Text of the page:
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Chap4 Maxwells Equations

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Chapter IV
Maxwell's Equations
IV.1. Introduction
Maxwell’s equations are a set of four mathematical equations that relate precisely the electric
and magnetic fields to their sources , which are electric charges and currents .They were
established by James Clerk Maxwell (1831–1879) based on the experimental discoveries of:
André Marie Ampère (1775–1836)
Michael Faraday (1791–1867)
Carl Friedrich Gauss (1777–1855)
Heinrich Hertz (1857–1894)
Oliver Heaviside (1850–1925).
Maxwell’s equations can be expressed in both integral and differential forms. In what follows,
these equations will be investigated and theirs physical meaning will be explained.
IV.2. Faraday's Law
We begin by reexamining the important discovery made by Faraday in the last century. He
observed that it was possible to induce a current in a conducting loop by changing the flux
through it. This effect could be accomplished in one of two ways, by moving the loop itself or
by actually varying the magnetic field passing through the loop. In the first case, the cause of
the current flow is the force exerted by the magnetic field on the moving charges in the
wire. In the second case, the force is the result of a time-varying vector potential and its
associated electric field. In either case, the integrated force per unit charge around the loop is
proportional to the rate of change of magnetic flux through the loop. This result is known
as Faraday's law. The mathematical form of Faraday's law is given by
=
Where
.
.
is the surface bounded by a close path . The direction of the differential surface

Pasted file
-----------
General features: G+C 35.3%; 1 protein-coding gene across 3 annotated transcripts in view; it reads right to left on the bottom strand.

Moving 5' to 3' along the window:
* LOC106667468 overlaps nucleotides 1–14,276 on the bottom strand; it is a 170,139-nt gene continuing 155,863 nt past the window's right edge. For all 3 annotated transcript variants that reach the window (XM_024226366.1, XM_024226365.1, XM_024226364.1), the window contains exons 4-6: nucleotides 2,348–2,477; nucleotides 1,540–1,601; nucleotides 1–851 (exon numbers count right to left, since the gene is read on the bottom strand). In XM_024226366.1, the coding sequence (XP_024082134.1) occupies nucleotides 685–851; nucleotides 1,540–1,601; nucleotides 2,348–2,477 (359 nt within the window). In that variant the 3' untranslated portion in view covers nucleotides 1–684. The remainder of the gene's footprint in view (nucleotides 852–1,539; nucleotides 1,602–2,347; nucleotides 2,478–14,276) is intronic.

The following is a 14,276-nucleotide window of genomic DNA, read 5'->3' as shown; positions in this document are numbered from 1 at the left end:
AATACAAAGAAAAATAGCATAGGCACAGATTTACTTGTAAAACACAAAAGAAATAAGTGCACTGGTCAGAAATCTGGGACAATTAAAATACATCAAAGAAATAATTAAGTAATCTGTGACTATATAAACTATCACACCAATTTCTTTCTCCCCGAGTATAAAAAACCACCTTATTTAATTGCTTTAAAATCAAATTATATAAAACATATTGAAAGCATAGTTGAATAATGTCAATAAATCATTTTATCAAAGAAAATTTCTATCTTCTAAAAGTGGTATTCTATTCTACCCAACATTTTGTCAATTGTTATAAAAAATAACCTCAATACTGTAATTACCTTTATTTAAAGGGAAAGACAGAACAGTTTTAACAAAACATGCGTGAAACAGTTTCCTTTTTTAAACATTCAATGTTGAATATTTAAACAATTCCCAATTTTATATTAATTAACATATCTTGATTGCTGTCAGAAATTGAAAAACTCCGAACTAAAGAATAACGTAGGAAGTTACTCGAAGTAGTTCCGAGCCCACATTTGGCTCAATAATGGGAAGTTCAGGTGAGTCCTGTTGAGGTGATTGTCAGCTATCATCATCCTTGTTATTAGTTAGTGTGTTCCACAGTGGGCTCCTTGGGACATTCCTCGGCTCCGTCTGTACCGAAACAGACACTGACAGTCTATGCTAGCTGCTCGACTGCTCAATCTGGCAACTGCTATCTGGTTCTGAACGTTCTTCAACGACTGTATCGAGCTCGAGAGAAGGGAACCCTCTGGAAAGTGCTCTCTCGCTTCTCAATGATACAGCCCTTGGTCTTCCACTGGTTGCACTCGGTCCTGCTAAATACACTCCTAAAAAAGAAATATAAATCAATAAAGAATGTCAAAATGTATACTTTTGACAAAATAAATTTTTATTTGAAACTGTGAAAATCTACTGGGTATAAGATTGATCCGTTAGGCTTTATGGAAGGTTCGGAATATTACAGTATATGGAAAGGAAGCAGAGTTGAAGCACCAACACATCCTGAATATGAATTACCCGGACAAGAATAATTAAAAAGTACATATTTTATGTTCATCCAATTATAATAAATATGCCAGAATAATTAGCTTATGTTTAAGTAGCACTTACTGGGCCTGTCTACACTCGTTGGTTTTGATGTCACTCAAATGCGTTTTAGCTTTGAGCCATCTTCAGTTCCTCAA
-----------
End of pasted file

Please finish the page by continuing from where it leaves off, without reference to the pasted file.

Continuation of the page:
(4.1)
is
de ned by the direction of contour
and the right-hand rule. When we curl the fingers of the
right hand in the direction of contour
, the thumb points in the direction of a unit normal to the
surface
.
1
If we consider the surface to be fixed in space, then the time derivative in equation (4.1) applies
only to the time-varying magnetic field
. In that case, we can express the equation as
.
.
Using Stokes’ theorem, we can transform the line integral around a closed path
integral over the surface
(4.2)
into a surface
as
.
=
×
.
×
Equating the right-sides of the equations (4.2) and (4.3) we get
.
The integration on either side of this equation is over the same surface
(4.3)
.
(4.4)
bounded by closed path
; therefore, the equation is valid if and only if the two integrands are equal. That is,
.
×
and
.
×
(4.5)
The equation (4.2) is the integral form of Faraday's law and the (4.5) is its differential form. If
is not function of time , (4.3) and (4.5) reduce to the electrostatic equations.
×
.
=0
=0.
(4.6 )
(4.6 )
Example 4.1
a simple magnetic field which increases exponentially with time within the cylindrical region
<
, is given by
Where
=
is constant. Calculate the generated electric field
Solution
By choosing the circular path
=
,
<
, in the
constant by symmetry, we then have from (4.2),
2